An immune-based therapy developed at Roswell Park Cancer Institute (RPCI) is moving forward with its third clinical trial. The early-stage clinical trial will assess whether SurVaxM — a cancer vaccine developed at Roswell Park — is a safe and effective treatment option for patients with multiple myeloma, a rare type of blood cancer. The vaccine will be tested in combination with REVLIMID (also known as lenalidomide) as maintenance therapy for adults with multiple myeloma.
"Almost all patients with multiple myeloma who go into remission will still have microscopic amounts of disease left following treatment, and this residual cancer eventually can grow back and cause a relapse. It's a problem compounded by the fact that these patients eventually become resistant to current therapies," says Kelvin Lee, MD, Jacobs Family Chair of Immunology, who is leading the phase I clinical trial. "But, in combination with oral lenalidomide, which exhibits both immune-modifying and tumoricidal effects, we believe that this vaccine may trigger antimyeloma immune responses, which may prevent recurrences and eradicate the disease."
Created by Roswell Park faculty members Robert Fenstermaker, MD, Chair of Neurosurgery, and Michael Ciesielski, PhD, Assistant Professor of Neurosurgery, the SurVaxM vaccine stimulates the immune system to target the survivin protein, which helps cancer cells survive under stressful conditions. SurVaxM was first tested in brain cancer patients, and it may prove effective against other types of cancer as well. A phase I study of SurVaxM in some brain cancers concluded last year, and a phase II study of the vaccine as part of combination treatment for patients with newly diagnosed glioblastoma is ongoing at Roswell Park, the Cleveland Clinic and Dana-Farber Cancer Institute.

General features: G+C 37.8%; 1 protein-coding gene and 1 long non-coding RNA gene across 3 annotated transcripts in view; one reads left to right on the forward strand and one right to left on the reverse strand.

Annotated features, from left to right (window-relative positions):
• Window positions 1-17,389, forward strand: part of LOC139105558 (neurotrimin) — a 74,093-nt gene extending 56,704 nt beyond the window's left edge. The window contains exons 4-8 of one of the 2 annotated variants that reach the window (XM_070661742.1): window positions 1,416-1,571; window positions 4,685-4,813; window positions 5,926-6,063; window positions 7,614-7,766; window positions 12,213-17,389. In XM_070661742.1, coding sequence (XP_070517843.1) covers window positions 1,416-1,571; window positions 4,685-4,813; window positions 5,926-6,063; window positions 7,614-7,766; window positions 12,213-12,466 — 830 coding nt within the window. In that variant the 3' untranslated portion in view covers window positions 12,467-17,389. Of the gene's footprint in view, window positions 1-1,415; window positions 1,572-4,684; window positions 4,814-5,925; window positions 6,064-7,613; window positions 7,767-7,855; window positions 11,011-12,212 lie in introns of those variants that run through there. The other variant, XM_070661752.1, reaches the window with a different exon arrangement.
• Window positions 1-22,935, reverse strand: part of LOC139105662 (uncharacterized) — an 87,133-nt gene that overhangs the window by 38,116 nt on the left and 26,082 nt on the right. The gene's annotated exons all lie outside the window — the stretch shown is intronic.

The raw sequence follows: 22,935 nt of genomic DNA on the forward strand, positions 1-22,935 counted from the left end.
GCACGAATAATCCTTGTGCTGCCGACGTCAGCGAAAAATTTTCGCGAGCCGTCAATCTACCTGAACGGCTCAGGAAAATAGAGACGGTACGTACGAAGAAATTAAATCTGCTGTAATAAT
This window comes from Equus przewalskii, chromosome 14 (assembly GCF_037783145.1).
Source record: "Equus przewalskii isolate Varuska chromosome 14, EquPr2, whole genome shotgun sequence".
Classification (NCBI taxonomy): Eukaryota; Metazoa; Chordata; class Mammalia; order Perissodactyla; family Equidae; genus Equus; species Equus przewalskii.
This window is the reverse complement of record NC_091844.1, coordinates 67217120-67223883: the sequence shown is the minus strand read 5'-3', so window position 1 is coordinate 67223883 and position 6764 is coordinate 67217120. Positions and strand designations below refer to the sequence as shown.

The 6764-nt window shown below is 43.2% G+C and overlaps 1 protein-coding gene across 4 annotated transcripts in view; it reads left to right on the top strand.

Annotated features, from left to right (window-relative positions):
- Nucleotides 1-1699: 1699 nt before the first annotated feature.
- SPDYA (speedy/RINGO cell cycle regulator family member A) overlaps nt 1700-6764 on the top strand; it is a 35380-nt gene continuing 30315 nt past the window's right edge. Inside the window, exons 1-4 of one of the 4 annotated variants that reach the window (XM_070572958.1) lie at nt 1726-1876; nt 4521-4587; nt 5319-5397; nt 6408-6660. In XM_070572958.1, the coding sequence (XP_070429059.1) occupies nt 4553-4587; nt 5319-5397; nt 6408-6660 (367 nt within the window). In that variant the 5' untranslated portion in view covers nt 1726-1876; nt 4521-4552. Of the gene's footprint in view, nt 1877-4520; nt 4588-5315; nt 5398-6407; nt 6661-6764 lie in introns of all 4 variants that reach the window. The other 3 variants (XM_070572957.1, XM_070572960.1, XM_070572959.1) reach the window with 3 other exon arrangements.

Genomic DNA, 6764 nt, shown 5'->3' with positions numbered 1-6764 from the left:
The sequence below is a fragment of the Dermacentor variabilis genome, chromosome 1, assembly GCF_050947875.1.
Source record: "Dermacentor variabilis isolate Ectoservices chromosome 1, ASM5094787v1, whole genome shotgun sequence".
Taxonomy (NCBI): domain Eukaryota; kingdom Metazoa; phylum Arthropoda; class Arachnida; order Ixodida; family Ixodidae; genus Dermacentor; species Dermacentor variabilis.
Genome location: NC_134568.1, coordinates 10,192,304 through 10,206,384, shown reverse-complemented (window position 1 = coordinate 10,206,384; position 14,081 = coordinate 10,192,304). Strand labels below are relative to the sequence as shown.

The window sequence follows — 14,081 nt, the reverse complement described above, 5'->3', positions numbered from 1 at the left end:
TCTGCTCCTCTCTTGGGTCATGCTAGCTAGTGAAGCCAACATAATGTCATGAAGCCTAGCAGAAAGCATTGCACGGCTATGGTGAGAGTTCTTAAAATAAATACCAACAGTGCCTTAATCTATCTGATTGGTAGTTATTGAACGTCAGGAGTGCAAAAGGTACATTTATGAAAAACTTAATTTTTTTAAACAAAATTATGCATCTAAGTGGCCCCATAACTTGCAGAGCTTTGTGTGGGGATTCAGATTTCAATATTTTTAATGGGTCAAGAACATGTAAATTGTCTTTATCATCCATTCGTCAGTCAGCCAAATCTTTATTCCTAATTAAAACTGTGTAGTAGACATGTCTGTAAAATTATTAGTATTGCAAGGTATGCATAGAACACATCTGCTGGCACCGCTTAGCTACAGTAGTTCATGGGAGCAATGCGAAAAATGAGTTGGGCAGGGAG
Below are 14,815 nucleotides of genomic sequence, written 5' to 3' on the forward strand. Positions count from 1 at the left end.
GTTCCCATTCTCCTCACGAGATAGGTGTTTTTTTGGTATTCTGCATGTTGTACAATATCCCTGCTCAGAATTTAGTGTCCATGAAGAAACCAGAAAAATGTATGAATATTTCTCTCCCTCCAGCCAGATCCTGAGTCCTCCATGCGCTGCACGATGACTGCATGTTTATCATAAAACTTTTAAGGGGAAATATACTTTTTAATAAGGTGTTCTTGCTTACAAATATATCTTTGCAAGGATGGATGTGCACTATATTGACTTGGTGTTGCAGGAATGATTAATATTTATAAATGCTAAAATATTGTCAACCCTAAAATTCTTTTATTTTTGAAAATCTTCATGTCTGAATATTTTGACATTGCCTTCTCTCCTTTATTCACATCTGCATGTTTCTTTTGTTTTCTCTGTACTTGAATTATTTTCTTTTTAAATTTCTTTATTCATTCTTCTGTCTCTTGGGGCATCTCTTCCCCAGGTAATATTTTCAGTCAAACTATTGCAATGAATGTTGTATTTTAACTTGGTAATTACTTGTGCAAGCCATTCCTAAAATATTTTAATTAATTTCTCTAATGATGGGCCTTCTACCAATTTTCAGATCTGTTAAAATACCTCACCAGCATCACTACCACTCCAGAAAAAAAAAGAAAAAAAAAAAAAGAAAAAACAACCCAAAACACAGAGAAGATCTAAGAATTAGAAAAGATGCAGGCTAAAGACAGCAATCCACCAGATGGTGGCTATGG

"Vaccines are typically thought of as things to prevent diseases like measles, polio and mumps. But vaccines are a form of immunotherapy that can also be used to treat cancer. They can be used in a therapeutic mode, rather than a preventive mode," says Dr. Fenstermaker, Chair of Neurosurgery. "And cancer vaccines, in general, tend to have few serious side effects."
"We are the first team to test this approach as a therapy for multiple myeloma, and it's very exciting," adds Dr. Lee, who notes that the study will be conducted in adults whose disease is in remission following completion of standard therapy for multiple myeloma. "The primary purpose of this study is to determine whether this therapy is safe, but our investigations will also allow us to explore new ways of stimulating the immune system to fight cancer cells."
Roswell Park Cancer Institute